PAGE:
Love Blossoming: A Past Life and My Twin Soul


I almost didn’t go. I dragged my heels cleaning off my desk. I had no printed materials about the training, had put no money down, and probably wouldn’t know a soul there.

My friend Cynthia invited me to attend the four-day Synergy Leadership Seminar at the Christine Center in Wisconsin. We could hang out together and learn some new skills. Our full schedules made it hard to find time to connect. I was hustling work as a freelance storyteller, single parenting, and maintaining a house. She was running a business and traveling abroad.

The morning we were to leave, Cynthia’s secretary called. Her boss was very ill. She’d picked up a bug in Egypt and needed recovery time before traveling to Italy the following week. But Cynthia was certain that I needed to go to the seminar. I got driving directions over the phone.

Being someone who gets lost driving around the block, I ended up on Country Road G, but in the wrong county. After getting directions from a farmer, I arrived an hour after the seminar started, expecting a tongue lashing. Instead, a gray-haired lady bustled up to my car. Beaming, she gave me a warm hug, saying, “We’re so glad you came!” (Later I learned this was the founder and director of the Center.) She led me into the meeting room and introduced me to Rev. Bill Buehler, the seminar leader from the Upper Peninsula of Michigan.

I’d assumed Synergy was a group facilitation process that would help me in the training and teaching I did as part of my storytelling business. I discovered this training was to lead Synergy Group Meditations. Everyone there was very familiar with this talking meditation process. But I had never sat in on one!

At the break, Bill came up to me and asked, “Don’t you recognize me?”

“No,” I replied. “We just met. You live in Michigan and I live in Minneapolis.”

“Don’t you remember your life in Lemuria?”

“What’s Lemuria?” I responded.

I had no conscious memory of that life. Yet, it was as if Bill and I had made lesson plans together. Whenever he got too technical and peoples’ eyes began to glaze over, I’d say, “That reminds me of a song” or “That reminds me of a story,” which would illustrate what Bill was teaching. As we meditated, I felt a strong sense of déjà vu.

There were 34 seminar participants, with just four being males. I ended up spending a lot of time talking to Jerry, a slim, bearded guy wearing blue jeans. We’d walk together during breaks and work side-by-side doing chores. (Back then, to keep costs low guests at the center did “Karma Yoga.”) Jerry listened as I vented the chip on my shoulder against men — my father, former two husbands, former boyfriends, bosses. I felt free to tell him everything, thinking I’d never see him again.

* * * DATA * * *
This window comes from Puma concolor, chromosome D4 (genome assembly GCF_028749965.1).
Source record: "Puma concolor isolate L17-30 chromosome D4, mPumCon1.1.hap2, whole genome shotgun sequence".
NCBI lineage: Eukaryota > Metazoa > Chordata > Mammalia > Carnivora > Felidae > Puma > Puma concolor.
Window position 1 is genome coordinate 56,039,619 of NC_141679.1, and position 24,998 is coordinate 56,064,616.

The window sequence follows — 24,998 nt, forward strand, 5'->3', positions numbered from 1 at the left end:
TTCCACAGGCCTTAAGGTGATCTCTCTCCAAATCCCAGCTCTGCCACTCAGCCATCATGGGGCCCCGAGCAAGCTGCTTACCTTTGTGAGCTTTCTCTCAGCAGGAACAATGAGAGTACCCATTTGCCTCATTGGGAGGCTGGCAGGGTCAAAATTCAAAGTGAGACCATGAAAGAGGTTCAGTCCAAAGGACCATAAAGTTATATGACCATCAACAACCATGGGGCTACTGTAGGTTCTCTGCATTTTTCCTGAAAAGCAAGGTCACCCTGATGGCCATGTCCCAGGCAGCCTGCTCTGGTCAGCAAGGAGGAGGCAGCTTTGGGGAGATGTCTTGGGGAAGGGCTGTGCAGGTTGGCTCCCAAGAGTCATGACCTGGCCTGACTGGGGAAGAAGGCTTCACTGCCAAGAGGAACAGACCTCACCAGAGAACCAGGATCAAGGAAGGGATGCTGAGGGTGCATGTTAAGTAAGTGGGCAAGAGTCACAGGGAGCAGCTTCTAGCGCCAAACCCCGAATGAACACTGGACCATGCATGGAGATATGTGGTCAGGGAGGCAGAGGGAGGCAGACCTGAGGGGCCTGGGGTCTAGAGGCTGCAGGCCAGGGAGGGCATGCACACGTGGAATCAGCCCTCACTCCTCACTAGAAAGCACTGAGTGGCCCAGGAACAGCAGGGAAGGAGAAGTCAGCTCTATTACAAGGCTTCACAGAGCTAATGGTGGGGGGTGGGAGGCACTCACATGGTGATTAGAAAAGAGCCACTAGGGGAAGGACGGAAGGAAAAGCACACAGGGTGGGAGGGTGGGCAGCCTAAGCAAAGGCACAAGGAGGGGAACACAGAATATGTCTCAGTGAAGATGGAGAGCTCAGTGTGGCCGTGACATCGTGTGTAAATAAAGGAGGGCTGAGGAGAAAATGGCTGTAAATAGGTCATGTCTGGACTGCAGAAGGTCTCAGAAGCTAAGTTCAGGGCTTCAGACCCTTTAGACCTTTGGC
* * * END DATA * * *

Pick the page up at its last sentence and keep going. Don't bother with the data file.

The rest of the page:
On the last day as we did dishes together, Jerry mentioned his daughter, a senior in high school. I dropped the dish I was washing, turned around, and asked, “How can you have a daughter that age? You’re not old enough!”

I thought Jerry was a lot younger than I. It turned out we were both age 44.

I asked, “Where do you live?'”

He answered “St. Paul.”

I shot back “Are you single?”

When I got home, I wrote Bill that Jerry and I would be doing “Problem Solving” together, which meant collaborating on a course he was teaching at General Mills where he was a computer consultant. I’d recently attended the five-day Creative Problem Solving Institute. Little did I know that “Problem Solving” would turn out to be blending two families with five teenagers!

Bill’s letter to me crossed mine in the mail. He wrote that Divine Guidance had brought me to the seminar and I was welcome to work with him anytime.

Gradually, loving memories of my former life in Lemuria emerged. Simultaneously, my relationship with Jerry blossomed. Psychics confirmed we were Twin Souls. Nine months and three synergy seminars later, Bill married us at The Christine Center. I thought I’d found heaven on earth with a partner who channeled an angel, made a good salary, and had dental insurance!

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Carol McCormick
Carol McCormick has been a professional storyteller and public speaker for over thirty years. An Interfaith Minister, she wrote the picture book A Bridge for Grandma to help children understand and accept death and dying.


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